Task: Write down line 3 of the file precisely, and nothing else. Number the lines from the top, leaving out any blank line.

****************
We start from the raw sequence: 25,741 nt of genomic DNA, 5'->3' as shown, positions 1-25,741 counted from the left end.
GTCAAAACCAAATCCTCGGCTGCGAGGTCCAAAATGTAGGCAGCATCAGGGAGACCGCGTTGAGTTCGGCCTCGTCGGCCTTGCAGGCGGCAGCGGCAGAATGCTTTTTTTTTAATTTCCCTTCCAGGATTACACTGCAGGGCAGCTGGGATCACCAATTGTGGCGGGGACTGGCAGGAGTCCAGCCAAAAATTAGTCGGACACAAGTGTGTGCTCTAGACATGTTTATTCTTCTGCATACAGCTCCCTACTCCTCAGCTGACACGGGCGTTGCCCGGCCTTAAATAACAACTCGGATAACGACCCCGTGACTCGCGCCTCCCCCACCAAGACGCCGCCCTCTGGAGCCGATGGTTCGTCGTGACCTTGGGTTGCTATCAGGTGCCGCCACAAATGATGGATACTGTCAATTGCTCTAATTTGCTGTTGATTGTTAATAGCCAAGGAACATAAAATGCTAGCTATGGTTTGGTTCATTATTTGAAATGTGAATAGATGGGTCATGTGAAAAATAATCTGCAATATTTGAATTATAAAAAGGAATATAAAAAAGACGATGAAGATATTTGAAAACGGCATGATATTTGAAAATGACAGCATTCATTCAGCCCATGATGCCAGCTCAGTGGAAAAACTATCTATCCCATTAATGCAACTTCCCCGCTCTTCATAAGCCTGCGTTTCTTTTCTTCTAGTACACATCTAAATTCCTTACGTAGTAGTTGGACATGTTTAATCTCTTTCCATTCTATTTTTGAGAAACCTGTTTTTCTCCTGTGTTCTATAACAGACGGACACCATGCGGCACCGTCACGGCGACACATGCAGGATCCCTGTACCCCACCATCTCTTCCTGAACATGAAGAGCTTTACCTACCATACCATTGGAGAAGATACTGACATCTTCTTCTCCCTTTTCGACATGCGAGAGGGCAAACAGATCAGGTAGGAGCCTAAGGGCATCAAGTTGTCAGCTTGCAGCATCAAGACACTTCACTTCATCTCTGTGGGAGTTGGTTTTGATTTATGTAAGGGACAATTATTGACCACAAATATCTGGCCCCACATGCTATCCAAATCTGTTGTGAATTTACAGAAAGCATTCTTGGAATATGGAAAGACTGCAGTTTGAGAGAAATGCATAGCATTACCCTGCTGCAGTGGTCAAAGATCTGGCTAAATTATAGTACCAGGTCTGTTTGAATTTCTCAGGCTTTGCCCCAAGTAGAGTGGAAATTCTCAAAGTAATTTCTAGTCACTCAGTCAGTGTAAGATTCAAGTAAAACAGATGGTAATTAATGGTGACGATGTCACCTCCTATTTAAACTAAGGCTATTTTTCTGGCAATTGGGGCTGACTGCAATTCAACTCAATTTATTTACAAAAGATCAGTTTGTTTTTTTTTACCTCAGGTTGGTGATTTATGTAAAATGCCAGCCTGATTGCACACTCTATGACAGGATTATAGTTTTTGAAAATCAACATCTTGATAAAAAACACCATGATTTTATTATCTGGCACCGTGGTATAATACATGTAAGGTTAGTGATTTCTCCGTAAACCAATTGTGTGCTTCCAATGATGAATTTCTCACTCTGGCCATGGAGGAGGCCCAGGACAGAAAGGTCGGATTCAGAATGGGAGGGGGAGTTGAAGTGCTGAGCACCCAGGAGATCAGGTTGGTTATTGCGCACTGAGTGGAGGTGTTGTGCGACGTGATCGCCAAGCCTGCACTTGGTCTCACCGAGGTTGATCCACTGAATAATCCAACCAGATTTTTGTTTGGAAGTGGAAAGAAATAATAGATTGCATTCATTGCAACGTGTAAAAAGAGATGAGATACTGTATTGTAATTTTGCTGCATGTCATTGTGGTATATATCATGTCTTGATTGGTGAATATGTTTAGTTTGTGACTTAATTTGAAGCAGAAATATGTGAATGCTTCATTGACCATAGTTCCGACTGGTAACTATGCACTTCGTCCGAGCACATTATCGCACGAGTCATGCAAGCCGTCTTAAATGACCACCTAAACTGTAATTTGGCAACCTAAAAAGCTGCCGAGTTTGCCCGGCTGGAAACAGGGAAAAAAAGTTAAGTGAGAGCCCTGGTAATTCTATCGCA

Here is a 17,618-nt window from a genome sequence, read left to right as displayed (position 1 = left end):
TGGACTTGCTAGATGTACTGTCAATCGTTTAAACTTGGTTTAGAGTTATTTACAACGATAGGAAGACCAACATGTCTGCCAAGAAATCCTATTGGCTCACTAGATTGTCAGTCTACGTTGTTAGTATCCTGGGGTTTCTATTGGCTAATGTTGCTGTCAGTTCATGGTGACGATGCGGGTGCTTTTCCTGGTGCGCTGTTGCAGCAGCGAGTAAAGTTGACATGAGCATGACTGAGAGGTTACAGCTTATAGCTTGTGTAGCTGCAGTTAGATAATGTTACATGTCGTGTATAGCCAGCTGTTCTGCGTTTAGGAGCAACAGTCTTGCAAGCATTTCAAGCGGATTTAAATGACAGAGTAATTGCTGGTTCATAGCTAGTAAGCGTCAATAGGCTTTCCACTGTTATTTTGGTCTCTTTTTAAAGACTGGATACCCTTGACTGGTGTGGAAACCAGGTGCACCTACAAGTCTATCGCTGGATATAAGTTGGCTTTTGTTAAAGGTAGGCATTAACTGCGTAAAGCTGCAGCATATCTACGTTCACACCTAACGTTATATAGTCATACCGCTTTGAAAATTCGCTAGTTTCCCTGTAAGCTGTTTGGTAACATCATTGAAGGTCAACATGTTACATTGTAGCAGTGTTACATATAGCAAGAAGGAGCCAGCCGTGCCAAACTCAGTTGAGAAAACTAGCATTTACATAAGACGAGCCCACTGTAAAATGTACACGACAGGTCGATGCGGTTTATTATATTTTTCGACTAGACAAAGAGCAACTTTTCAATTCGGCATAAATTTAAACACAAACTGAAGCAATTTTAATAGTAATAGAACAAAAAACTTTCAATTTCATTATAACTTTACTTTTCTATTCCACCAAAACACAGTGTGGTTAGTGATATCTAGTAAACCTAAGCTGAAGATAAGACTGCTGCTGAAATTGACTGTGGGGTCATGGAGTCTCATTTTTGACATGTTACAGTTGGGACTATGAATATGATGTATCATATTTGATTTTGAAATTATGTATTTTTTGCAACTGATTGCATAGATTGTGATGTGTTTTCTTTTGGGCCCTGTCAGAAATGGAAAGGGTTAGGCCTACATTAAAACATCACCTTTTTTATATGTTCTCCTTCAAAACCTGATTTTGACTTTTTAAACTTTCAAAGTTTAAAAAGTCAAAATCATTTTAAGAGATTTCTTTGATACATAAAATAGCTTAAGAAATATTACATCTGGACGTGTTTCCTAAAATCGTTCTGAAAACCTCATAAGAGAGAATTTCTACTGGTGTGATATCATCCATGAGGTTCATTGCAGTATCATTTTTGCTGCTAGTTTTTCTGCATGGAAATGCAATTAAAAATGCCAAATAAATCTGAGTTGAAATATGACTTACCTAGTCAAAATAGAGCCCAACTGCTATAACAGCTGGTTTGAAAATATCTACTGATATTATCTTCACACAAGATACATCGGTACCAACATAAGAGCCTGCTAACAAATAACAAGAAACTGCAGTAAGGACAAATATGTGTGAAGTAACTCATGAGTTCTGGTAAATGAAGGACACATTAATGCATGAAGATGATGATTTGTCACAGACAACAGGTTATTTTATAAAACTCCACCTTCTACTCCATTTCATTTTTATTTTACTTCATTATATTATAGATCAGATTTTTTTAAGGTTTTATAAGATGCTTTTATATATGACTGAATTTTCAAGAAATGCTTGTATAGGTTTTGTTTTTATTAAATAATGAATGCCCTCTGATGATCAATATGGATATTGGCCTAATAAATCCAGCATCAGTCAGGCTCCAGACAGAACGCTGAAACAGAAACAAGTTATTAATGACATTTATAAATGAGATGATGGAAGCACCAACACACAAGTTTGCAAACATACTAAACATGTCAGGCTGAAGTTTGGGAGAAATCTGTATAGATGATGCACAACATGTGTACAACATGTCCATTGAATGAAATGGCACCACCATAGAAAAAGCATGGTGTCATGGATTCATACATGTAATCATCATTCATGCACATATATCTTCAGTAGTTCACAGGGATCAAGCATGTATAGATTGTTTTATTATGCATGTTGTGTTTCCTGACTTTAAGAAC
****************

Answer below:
Here is a 17,618-nt window from a genome sequence, read left to right as displayed (position 1 = left end):